Sunday , February 28 2021

HR Technology Startup Shortlist Announces Launch of $ 2 Million in Mission to Combat Best Hiring in Africa




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30 Below 30 Ariane Fisher in the picture (on the right) with the Shortlist team in Kenya.Restricted list

Finding the right and highly skilled talents is particularly difficult in emerging markets. Since its foundation in 2016, the Human Resources startup Shortlist has analyzed over 400,000 candidates for more than 300 clients including Uber Eats, Shell and Twiga Foods. With offices based in Nairobi, Mumbai and Hyderabad & nbsp;– & nbsp;and services throughout Kenya and India & nbsp;– & nbsp;the growing team of 65 plans to continue expanding in East Africa by 2019.

Today, the company announced that it closed a $ 2 million increase in the A Series, bringing its total funding to $ 3 million. The round was led by Blue Haven Ventures, which joined Zephyr Acorn, Compass Venture Capital and Rafiki. Administrative Director of Shortlist and 30 Under 30s Ariane Fisher explains what comes next for the HR technology business. "With our funding, we aim to expand our reach and relationship with the best job seekers and improve the way we combine job applicants with fantastic career opportunities as well as continue our geographic expansion across Africa."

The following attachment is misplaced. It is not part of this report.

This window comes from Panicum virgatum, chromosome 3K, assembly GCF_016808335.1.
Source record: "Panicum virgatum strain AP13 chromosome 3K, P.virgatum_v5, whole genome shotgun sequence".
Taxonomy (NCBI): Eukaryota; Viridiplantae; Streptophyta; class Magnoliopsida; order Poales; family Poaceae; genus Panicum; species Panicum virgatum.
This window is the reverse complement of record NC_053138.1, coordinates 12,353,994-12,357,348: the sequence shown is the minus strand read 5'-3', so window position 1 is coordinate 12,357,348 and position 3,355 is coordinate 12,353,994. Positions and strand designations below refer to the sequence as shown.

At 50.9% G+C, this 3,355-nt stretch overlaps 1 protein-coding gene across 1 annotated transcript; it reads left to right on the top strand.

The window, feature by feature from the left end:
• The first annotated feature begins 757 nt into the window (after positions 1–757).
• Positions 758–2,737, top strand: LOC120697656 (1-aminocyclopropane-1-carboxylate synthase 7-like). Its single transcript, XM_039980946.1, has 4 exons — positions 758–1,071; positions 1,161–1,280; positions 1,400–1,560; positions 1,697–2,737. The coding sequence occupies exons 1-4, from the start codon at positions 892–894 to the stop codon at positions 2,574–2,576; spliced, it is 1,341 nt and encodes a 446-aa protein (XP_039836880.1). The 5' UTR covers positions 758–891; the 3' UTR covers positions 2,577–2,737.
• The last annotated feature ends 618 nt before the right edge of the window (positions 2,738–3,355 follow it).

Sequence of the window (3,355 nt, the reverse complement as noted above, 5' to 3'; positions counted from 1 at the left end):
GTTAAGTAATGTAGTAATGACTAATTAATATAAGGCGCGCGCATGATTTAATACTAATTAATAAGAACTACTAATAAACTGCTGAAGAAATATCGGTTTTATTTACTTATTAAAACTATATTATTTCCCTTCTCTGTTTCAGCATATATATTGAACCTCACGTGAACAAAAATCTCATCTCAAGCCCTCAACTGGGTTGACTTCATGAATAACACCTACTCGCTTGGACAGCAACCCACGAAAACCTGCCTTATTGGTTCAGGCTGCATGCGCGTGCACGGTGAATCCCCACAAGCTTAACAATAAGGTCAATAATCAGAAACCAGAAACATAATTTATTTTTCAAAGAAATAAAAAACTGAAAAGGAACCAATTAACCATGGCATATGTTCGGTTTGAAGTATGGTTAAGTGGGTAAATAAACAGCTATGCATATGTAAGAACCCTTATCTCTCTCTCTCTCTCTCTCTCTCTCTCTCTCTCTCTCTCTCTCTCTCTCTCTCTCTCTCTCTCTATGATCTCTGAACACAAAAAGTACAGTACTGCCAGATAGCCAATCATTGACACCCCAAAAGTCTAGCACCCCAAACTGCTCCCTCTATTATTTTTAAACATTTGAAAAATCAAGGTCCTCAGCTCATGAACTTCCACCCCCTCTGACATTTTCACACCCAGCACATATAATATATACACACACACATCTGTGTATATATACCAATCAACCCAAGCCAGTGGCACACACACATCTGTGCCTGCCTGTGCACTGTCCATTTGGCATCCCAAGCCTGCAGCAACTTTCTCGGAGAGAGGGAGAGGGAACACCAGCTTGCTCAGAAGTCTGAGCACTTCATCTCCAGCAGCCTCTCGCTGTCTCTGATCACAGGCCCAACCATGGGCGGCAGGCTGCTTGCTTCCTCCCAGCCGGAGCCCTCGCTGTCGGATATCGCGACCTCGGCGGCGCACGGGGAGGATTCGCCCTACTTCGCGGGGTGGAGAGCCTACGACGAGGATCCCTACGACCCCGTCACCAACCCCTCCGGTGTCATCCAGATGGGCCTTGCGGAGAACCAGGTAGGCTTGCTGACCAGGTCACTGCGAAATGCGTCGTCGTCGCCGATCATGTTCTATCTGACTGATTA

The sub-Saharan African labor force is expected to increase more than 800 million people by 2030, creating an opportunity to innovate as companies in the region are recruiting their employees. Fisher notes how this increase in the A-series will help the double-listing candidates for efforts to ease the way employers are expanding their teams.

"We are excited to continue exploring different applications of our products across the African continent where we see so much need for new and better ways to understand the skills, attitudes and motivations of job seekers and new and better ways for employers to make hiring decisions "Says Fisher.

Comparatively, what the Shortlist is doing within recruitment is not very divergent from US-based HR systems. But what they sell is that larger companies, such as ZipRecruiter, are not a personalized "human" experience. This and the fact that digital HR is still a under development In the marketplace in places like Kenya and East Africa, Shortlist is building a brand that aims to attract early startups and large corporations in predominantly unexplored areas.

CEO Paul Breloff illustrates why the Shortlist stands out; in comparison with, say, a company that relies solely on algorithmic recruitment services. He believes that LinkedIn's keyword-collecting approach to using natural language processing (NLP) while filtering job applications is a method that loses human potential – and puts youth entering emerging markets at a disadvantage .

"There are more people entering the workforce in Africa in the next ten years than the rest of the world combined – yes, combined – and if we do not find new ways to identify hidden talent, companies will not be able to build the teams they need to succeed, and young audiences will find it difficult to find a stable job, let alone to unlock their potential, "Breloff writes.

In the past, the Shortlist was supported by the Shell Foundation, AHL Venture Partners and University Ventures. He was also nominated for the "Companies to Inspire Africa" ​​from the London Stock Exchange Group in 2019 report.